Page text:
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Category 5 Cyclone Pam To Strike Vanuatu

Tropical Cyclone Pam
PHOTO: A map issued on March 11, 2015 shows the predicted path of Cyclone Pam as it heads between Vanuatu and Fiji. (Vanuatu Meteorology Department)
The Vanuatu Meteorological Service has issued a second weather warning to parts of the country’s north with Tropical Cyclone Pam predicted to intensify into a category five storm by Friday.
 
Renewed wind warnings were issued to the provinces of Torba, Sanma, Malampa and Penama as the severe cyclone, currently rated a category three storm, passes between Vanuatu and Fiji. The storm is predicted to increase into a category four system tonight.
 
The service predicted gale-force winds for the southern part of Vanuatu including Port Vila would start from 11:00pm (local time) tonight.
 
Senior forecaster for the service, Allan Ravai, said winds of up to 90 kilometres per hour were expected within the next 24 hours as the system moved south at a speed of 10 kilometres per hour.
 
“We still advise people of the damaging winds and very rough seas with heavy swells, mainly for the northern provinces,” Mr Ravai told the ABC’s Pacific Beat program.
 
He said heavy rain and flooding was also expected in Vanuatu’s north, including coastal flooding.
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Photo by @orrnyereg
Mr Ravai said the cyclone is predicted to become a category five system on Friday when it is 120 kilometres east of the country’s central island.
 
Australian Bureau of Meteorology national operations centre head Andrew Tupper said Pacific nations were on high alert.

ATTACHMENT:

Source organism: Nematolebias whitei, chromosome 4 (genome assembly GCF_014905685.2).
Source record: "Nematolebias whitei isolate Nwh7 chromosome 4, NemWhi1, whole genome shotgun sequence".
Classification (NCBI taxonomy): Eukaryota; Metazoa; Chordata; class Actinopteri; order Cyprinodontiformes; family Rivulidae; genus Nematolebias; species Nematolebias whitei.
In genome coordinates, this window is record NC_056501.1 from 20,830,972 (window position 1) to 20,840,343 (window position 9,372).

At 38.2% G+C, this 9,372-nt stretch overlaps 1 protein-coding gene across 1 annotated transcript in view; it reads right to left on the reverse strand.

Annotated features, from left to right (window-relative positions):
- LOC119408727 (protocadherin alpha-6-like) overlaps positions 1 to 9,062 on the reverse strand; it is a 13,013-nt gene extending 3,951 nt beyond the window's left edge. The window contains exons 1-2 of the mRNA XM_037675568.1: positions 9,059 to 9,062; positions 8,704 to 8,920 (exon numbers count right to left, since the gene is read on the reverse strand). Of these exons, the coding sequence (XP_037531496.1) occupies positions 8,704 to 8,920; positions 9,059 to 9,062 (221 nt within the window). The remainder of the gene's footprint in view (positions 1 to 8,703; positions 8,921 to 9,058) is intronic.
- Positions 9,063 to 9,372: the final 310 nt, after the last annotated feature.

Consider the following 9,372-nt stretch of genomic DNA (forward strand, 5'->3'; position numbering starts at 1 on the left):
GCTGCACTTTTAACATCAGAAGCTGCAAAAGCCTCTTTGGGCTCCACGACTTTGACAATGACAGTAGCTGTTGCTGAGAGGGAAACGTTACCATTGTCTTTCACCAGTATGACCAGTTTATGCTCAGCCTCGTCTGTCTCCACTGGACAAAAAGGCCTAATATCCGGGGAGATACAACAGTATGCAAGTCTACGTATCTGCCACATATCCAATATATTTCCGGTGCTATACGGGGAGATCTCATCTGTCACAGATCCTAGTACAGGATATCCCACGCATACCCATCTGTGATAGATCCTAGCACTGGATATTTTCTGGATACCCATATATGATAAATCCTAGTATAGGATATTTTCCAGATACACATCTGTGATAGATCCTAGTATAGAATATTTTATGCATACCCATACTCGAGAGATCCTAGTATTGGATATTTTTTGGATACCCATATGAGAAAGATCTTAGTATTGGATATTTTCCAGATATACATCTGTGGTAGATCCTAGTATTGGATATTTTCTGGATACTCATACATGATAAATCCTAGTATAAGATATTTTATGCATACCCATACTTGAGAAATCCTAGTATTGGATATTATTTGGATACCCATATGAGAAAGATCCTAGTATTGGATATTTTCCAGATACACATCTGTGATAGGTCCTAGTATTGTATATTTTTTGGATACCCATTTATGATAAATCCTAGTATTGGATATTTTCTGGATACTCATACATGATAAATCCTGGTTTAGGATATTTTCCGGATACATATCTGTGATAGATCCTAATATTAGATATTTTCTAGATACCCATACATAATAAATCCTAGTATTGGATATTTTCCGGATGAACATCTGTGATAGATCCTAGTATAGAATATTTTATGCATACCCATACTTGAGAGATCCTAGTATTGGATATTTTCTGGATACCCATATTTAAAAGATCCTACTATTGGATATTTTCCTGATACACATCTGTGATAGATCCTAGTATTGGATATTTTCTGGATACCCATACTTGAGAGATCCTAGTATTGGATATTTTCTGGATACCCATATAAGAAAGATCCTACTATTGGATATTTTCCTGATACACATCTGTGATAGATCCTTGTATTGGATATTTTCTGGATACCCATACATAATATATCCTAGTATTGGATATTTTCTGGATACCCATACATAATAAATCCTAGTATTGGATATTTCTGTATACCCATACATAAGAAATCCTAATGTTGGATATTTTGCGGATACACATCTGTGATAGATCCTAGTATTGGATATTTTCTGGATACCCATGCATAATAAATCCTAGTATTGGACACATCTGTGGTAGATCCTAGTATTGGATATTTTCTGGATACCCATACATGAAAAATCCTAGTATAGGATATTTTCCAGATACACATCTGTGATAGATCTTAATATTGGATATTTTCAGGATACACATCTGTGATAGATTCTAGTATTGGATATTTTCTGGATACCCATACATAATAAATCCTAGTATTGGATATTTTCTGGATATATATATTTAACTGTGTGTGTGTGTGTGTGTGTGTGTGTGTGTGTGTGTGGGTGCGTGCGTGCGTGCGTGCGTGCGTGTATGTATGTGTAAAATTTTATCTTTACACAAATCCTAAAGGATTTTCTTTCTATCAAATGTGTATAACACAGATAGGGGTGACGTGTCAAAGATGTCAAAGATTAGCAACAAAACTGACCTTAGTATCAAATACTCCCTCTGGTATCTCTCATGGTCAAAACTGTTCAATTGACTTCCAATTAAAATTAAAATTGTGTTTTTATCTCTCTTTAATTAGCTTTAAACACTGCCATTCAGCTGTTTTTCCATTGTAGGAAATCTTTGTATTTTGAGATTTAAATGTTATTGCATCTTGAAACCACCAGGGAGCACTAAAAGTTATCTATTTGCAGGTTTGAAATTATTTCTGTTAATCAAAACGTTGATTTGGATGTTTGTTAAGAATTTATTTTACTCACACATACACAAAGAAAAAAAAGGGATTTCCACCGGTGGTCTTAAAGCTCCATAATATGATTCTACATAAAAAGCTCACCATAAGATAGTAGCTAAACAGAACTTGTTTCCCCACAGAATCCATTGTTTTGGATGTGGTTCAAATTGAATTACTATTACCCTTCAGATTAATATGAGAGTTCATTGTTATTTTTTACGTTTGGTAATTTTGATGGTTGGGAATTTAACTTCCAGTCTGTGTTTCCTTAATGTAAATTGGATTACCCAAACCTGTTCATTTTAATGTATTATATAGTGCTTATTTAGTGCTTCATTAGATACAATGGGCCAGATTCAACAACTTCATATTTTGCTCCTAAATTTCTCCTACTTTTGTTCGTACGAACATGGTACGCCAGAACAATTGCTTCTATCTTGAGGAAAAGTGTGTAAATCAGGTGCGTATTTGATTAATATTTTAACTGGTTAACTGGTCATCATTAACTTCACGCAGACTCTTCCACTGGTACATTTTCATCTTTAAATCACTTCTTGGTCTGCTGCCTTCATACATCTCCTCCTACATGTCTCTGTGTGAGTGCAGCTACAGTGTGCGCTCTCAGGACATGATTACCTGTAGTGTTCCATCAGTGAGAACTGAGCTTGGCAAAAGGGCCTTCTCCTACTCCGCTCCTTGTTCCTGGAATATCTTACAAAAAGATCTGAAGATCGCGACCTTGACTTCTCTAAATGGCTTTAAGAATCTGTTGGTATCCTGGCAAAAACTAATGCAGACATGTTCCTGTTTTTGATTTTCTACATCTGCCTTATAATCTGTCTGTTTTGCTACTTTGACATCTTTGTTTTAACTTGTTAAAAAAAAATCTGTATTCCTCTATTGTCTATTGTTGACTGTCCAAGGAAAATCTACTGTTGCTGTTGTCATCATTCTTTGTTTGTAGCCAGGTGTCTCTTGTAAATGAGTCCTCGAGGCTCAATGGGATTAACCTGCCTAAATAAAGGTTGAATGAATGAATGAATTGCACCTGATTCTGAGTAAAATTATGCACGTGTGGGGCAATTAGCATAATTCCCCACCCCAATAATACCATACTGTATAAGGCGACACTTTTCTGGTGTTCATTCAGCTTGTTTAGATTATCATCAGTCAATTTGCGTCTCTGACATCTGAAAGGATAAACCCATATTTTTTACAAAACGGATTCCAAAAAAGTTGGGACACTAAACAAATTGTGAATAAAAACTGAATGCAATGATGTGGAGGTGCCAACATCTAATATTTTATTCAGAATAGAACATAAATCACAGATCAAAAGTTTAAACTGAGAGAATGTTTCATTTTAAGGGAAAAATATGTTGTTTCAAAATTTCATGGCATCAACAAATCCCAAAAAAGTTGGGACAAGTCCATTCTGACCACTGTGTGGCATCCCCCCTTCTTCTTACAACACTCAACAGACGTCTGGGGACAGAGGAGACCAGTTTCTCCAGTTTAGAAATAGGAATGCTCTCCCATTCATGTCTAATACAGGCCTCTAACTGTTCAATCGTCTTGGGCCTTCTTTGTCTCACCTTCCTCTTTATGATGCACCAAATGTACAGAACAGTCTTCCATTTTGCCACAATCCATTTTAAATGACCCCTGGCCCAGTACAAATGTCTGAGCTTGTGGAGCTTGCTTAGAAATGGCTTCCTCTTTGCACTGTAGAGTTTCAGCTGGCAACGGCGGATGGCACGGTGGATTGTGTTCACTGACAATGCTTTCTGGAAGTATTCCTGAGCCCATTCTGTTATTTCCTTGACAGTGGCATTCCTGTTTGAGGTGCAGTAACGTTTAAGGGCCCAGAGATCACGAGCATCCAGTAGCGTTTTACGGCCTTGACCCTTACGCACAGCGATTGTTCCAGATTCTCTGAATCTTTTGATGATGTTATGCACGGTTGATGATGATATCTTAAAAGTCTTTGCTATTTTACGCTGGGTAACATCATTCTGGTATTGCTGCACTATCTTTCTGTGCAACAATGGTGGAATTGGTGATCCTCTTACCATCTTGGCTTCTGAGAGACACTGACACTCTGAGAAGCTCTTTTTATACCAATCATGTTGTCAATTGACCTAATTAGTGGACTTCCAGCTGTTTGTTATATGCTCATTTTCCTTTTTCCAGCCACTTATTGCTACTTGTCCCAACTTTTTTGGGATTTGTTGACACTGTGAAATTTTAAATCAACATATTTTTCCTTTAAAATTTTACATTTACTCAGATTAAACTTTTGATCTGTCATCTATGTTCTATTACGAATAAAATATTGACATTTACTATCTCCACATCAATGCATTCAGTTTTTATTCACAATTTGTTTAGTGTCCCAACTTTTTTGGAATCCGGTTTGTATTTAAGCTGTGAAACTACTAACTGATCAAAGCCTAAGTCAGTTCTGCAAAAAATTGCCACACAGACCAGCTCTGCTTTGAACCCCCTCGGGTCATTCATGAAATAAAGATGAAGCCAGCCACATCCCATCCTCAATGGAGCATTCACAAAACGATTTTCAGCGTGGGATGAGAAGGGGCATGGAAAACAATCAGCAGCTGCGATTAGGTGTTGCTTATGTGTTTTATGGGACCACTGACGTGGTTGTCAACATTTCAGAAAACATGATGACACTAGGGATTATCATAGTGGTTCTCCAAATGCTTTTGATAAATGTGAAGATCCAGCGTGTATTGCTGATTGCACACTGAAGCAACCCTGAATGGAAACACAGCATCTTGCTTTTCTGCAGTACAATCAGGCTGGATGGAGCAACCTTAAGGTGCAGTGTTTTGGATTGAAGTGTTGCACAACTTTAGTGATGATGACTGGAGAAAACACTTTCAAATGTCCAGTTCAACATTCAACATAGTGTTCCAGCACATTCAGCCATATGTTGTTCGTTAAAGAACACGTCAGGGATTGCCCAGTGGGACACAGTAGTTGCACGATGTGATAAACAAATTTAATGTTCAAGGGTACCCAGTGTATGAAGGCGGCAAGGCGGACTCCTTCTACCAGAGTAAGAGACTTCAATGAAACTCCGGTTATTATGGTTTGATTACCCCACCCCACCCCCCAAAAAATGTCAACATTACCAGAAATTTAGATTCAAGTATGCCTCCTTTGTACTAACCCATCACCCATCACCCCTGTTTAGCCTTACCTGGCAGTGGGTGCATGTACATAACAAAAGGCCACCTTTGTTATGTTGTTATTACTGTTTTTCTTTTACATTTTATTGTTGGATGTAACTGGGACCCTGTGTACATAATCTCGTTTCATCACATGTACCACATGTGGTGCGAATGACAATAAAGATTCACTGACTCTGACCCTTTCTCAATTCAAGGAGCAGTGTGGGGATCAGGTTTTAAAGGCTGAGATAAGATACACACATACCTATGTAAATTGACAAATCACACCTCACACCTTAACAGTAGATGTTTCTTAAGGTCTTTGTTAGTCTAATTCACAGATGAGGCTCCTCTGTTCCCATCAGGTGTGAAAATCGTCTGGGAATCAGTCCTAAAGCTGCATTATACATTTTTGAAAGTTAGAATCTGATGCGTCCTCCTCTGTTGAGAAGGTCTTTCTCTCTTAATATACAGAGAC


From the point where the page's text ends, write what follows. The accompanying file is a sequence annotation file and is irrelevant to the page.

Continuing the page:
“This is actually the most significant cyclone of all in terms of its size, which is very large, and its intensity,” Mr Tupper said.
 
“It’s forecast to thread the needle between Vanuatu and Fiji as it moves south, but probably a little bit too close to Vanuatu for anybody’s liking.”
 
UNICEF Pacific said it would meet with Vanuatu’s national disaster management team on Wednesday to discuss cyclone preparations.
 
A heavy rain and gale wind warning is also in place for Fiji. Shipping vessels have been ordered to stay in port, while residents in Fiji have been urged not to head out to sea this week.
 
Residents in the eastern parts of Solomon Islands have also been told to expect heavy rain, gale-force winds and high seas.
 
Meanwhile, Queensland coastal communities are preparing for Cyclone Nathan which is located off the state’s far north coast.
 
Although close, the two systems are not expected to merge.
Courtesy of ABC Net
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